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VA launches platform for building APIs

The Department of Veterans Affairs has launched Lighthouse Lab, a platform to accelerate its move to become an application programming interface-driven agency.

The beta version of the platform will give software developers access to datasets and tools for creating mobile and web applications that will help veterans better manage their care, services and benefits.

Lighthouse is part of the VA's larger vision for modernization that includes adopting more commercial off-the-shelf products and delivering a "digital experience in line with what Veterans are getting from the private sector, " VA Secretary David Shulkin said.

At the recent Health Information and Management Systems Society conference in Las Vegas, Shulkin introduced a health data "pledge" that has already been adopted by a roster of health systems including the Mayo Clinic and the Cleveland Clinic. The Open API Pledge is designed to accelerate the adoption of the FHIR standard – short for Fast Healthcare Interoperability Resources -- as a means to getting health data to work across different healthcare system and different technology platforms.

The FLIR API standard already got a federal boost when the Center for Medicare and Medicaid Services announced that Medicare claims data would be available via Blue Button 2.0 using the FHIR standard.

The more systems that take the "pledge," the more reach the FHIR standard will have. VA has leverage to push the API standard because it's the single largest health system in the U.S., and increasingly its patient population is being given the flexibility to seek private care.

Before VA can begin using patient data to power health applications, the governance and structure of the Lighthouse system must be worked out.

That's where Drew Myklegard, a senior advisor to VA's acting CIO Scott Blackburn, comes in. Myklegard is the product owner of Lighthouse, and he's working with partners across the veterans' agency in every department. Right now, VA is seeking information from industry and developers on how to structure and support Lighthouse's internal functions, such as governance, developer vetting, acquisition, DevOps and more.

"We're moving VA toward an API-first architecture," Myklegard told FCW. "We look at Lighthouse as a startup. We're asking ourselves, how would you construct a startup like this?"

Micropurchases will play a big role in the development of the Lighthouse ecosystem, Myklegard said. The federal micropurchase threshold is set to rise from $3,500 to $10,000 with the next update of the Federal Acquisition Regulation. That lift, Myklegard said, will make it easier to find developers to work on discrete tasks needed to build in security, structure and consistent architecture into the program.

Lighthouse is looking to attract contributions from a community of people with experience in engineering, development, design, product management, security usability and more.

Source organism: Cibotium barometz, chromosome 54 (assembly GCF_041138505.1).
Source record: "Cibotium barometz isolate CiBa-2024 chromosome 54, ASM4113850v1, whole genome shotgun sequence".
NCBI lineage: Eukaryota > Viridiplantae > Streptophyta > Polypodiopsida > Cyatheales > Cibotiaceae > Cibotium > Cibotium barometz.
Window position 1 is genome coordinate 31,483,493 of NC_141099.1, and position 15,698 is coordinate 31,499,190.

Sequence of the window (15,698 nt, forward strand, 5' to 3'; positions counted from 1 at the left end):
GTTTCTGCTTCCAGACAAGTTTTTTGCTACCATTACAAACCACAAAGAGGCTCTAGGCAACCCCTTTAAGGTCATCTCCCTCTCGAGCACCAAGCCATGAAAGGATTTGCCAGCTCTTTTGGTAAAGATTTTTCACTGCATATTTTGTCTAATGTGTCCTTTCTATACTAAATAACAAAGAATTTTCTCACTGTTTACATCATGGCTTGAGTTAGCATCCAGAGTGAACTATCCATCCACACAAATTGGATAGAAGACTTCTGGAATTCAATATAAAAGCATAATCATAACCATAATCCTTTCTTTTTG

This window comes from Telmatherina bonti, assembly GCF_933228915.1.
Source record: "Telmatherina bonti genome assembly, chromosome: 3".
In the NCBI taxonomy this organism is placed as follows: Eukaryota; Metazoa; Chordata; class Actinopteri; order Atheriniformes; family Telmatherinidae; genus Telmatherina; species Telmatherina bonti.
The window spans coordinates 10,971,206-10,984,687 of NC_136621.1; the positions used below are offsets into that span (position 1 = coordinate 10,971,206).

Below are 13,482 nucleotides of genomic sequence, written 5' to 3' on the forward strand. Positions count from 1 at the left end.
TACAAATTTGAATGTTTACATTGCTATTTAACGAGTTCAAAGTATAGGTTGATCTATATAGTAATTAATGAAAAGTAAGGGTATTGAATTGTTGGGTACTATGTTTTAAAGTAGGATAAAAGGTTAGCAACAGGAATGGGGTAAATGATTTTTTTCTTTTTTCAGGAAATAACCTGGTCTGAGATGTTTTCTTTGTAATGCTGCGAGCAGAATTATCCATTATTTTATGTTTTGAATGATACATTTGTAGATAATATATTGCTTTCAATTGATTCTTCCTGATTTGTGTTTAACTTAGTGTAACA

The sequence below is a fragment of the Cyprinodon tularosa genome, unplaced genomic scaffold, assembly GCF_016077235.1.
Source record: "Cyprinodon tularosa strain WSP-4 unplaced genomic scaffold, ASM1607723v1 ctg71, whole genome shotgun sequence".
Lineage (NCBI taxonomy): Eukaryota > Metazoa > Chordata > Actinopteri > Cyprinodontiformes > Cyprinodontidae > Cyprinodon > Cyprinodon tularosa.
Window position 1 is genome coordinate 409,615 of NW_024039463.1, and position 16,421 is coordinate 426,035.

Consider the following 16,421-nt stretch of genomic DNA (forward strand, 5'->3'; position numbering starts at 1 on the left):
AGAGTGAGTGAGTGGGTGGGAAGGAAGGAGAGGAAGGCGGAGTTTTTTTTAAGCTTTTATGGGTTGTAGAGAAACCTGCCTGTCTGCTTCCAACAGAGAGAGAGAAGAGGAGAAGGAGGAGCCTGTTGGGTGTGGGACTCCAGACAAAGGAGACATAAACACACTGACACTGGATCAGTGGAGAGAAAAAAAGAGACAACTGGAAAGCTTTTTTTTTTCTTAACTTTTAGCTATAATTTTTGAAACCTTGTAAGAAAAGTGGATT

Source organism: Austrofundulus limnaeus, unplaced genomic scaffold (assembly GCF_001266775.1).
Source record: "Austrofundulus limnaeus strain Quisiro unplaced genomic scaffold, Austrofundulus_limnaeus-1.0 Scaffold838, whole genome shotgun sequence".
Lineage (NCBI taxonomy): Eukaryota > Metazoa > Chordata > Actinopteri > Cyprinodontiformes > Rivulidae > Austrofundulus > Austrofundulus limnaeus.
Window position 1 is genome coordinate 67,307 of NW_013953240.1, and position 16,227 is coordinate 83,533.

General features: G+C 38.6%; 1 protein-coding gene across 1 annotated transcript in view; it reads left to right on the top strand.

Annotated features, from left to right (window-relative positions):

"This pushes us more toward the gig economy," Myklegard said.

The governance process will take about three or four months, Myklegard said. Once it is up and running, Lighthouse will support access to 600 back-end systems across VA. Myklegard said the department plans to manage its developer community on a federated model.

Any developer that touches personally identifiable information and health data will be vetted for security risks and will necessarily be in close touch with VA. But there are public-facing datasets that can be accessed without compromising any PII or health data that can be used by developers without a security check.

VA has already pushed out some apps on its own that combine existing agency data. For example, the Access to Care app, a pet project of Shulkin's that was sped into production in just 30 days, pulls together appointment wait-time information and maps it to information on VA facilities and quality of care reports.

Some API uses won't necessarily look like VA data. For instance, a real estate site could add a layer of data on VA facility locations as a way of enhancing service to veterans. An education site could include a layer of data on schools and programs supported by VA's education benefits. Myklegard said he expects the early products generated via Lighthouse to be based around public-facing datasets that don't require any special security on the part of developers.

This article was first posted to FCW, a sibling site to GCN.

About the Author

Adam Mazmanian is executive editor of FCW.

Before joining the editing team, Mazmanian was an FCW staff writer covering Congress, government-wide technology policy and the Department of Veterans Affairs. Prior to joining FCW, Mazmanian was technology correspondent for National Journal and served in a variety of editorial roles at B2B news service SmartBrief. Mazmanian has contributed reviews and articles to the Washington Post, the Washington City Paper, Newsday, New York Press, Architect Magazine and other publications.

Click here for previous articles by Mazmanian. Connect with him on Twitter at @thisismaz.


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Reader Comments

Thu, Mar 15, 2018

There are off the shelf systems that do a spectacular job. Why not pick something already built and phenomenal.

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